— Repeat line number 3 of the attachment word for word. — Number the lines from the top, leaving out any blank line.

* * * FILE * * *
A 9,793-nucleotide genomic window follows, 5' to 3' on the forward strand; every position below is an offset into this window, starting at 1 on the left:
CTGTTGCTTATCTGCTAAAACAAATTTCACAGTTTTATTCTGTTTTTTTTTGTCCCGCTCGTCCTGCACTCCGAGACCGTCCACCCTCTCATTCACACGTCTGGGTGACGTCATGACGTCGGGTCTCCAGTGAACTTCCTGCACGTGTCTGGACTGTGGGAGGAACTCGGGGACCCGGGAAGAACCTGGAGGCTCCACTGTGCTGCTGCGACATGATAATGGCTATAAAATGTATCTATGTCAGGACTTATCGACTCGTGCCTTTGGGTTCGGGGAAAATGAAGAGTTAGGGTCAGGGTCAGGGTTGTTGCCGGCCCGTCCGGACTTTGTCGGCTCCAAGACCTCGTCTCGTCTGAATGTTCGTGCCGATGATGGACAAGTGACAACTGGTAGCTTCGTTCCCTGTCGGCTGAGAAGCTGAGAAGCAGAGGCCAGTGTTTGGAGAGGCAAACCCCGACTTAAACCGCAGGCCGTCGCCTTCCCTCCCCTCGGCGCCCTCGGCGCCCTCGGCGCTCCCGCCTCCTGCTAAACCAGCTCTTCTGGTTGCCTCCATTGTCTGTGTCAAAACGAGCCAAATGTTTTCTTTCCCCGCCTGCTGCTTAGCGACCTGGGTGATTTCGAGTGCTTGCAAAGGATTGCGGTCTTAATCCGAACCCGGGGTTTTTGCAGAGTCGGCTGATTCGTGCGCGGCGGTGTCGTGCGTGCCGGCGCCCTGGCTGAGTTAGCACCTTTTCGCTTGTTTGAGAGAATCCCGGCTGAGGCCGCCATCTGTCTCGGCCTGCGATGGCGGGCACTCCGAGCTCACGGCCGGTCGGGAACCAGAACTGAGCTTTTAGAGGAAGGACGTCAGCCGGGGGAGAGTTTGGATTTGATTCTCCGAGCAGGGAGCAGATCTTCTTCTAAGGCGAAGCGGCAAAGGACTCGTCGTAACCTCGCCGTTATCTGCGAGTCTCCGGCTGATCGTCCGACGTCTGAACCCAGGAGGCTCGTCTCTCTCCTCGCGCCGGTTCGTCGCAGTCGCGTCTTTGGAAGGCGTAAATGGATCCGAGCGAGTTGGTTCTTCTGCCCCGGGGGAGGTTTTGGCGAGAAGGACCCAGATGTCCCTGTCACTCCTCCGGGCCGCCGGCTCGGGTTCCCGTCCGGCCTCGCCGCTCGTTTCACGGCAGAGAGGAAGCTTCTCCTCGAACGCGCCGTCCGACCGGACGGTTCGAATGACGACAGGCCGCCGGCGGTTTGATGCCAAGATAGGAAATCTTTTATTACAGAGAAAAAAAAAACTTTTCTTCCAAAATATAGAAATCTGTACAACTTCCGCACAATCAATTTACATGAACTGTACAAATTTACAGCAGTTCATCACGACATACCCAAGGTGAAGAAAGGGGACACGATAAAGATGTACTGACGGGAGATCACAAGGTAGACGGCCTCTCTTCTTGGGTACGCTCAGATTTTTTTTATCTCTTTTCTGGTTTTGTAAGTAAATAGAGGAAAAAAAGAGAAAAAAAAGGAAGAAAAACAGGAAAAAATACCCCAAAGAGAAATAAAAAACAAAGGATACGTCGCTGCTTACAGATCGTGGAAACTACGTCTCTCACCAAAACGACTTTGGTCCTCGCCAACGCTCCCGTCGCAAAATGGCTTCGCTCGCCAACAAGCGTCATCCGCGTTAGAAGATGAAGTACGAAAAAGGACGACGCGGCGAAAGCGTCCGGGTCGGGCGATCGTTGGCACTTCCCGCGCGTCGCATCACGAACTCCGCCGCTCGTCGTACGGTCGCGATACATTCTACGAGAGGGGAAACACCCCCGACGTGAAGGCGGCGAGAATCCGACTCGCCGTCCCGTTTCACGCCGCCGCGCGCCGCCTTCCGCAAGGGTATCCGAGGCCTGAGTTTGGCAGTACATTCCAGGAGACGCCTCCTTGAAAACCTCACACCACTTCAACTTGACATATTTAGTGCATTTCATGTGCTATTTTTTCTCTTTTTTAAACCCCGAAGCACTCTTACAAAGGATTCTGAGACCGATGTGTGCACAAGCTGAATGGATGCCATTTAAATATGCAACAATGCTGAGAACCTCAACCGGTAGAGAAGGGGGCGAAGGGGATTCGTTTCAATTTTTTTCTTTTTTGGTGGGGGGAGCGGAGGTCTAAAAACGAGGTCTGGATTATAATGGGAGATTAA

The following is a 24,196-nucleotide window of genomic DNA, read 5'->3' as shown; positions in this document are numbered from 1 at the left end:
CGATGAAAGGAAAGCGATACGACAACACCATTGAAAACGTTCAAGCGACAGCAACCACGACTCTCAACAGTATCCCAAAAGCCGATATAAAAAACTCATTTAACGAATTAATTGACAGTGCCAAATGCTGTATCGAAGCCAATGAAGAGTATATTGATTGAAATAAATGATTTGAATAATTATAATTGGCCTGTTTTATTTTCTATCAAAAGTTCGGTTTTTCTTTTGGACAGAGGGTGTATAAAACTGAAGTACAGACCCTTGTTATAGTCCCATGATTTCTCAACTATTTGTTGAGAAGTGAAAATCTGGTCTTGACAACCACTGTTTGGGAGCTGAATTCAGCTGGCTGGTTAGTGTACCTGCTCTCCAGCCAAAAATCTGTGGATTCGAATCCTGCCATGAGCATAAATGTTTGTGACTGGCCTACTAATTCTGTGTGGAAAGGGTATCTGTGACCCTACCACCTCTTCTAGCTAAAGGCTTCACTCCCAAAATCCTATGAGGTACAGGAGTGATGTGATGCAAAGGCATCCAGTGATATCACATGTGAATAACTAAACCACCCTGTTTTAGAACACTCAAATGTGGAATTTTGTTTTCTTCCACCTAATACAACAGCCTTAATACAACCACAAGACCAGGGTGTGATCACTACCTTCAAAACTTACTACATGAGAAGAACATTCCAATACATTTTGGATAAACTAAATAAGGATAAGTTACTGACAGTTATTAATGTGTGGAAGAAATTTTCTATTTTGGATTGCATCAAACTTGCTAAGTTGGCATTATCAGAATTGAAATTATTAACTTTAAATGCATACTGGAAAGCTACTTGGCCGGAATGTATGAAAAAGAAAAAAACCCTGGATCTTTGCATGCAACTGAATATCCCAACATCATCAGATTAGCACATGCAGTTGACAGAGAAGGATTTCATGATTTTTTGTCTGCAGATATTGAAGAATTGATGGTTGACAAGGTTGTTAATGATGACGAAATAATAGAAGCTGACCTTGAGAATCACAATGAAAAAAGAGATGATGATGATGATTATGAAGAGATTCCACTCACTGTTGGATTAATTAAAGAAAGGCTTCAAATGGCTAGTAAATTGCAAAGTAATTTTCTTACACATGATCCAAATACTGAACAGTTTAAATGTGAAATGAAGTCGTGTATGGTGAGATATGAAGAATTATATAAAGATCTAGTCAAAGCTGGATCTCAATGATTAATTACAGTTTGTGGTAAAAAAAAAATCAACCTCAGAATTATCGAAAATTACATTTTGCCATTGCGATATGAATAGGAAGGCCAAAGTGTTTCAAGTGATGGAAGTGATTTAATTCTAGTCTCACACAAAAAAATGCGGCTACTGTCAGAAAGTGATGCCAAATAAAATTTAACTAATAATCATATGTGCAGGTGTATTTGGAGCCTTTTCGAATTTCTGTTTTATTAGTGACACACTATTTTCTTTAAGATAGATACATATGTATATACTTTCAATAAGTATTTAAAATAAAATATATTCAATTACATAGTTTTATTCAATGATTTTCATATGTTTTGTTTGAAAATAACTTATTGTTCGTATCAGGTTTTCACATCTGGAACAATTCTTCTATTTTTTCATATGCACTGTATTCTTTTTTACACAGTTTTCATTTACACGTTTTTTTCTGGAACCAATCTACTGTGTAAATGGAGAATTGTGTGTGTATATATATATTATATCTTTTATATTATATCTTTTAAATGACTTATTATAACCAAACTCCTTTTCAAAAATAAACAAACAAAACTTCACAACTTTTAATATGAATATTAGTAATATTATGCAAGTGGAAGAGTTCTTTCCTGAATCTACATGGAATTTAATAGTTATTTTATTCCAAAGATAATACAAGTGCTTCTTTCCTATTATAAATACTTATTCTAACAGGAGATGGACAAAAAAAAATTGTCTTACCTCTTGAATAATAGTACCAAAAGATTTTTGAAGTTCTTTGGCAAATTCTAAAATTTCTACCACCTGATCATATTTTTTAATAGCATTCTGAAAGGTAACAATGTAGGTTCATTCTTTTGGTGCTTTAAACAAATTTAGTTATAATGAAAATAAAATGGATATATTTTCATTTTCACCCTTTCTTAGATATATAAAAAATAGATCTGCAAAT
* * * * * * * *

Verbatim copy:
The following is a 24,196-nucleotide window of genomic DNA, read 5'->3' as shown; positions in this document are numbered from 1 at the left end: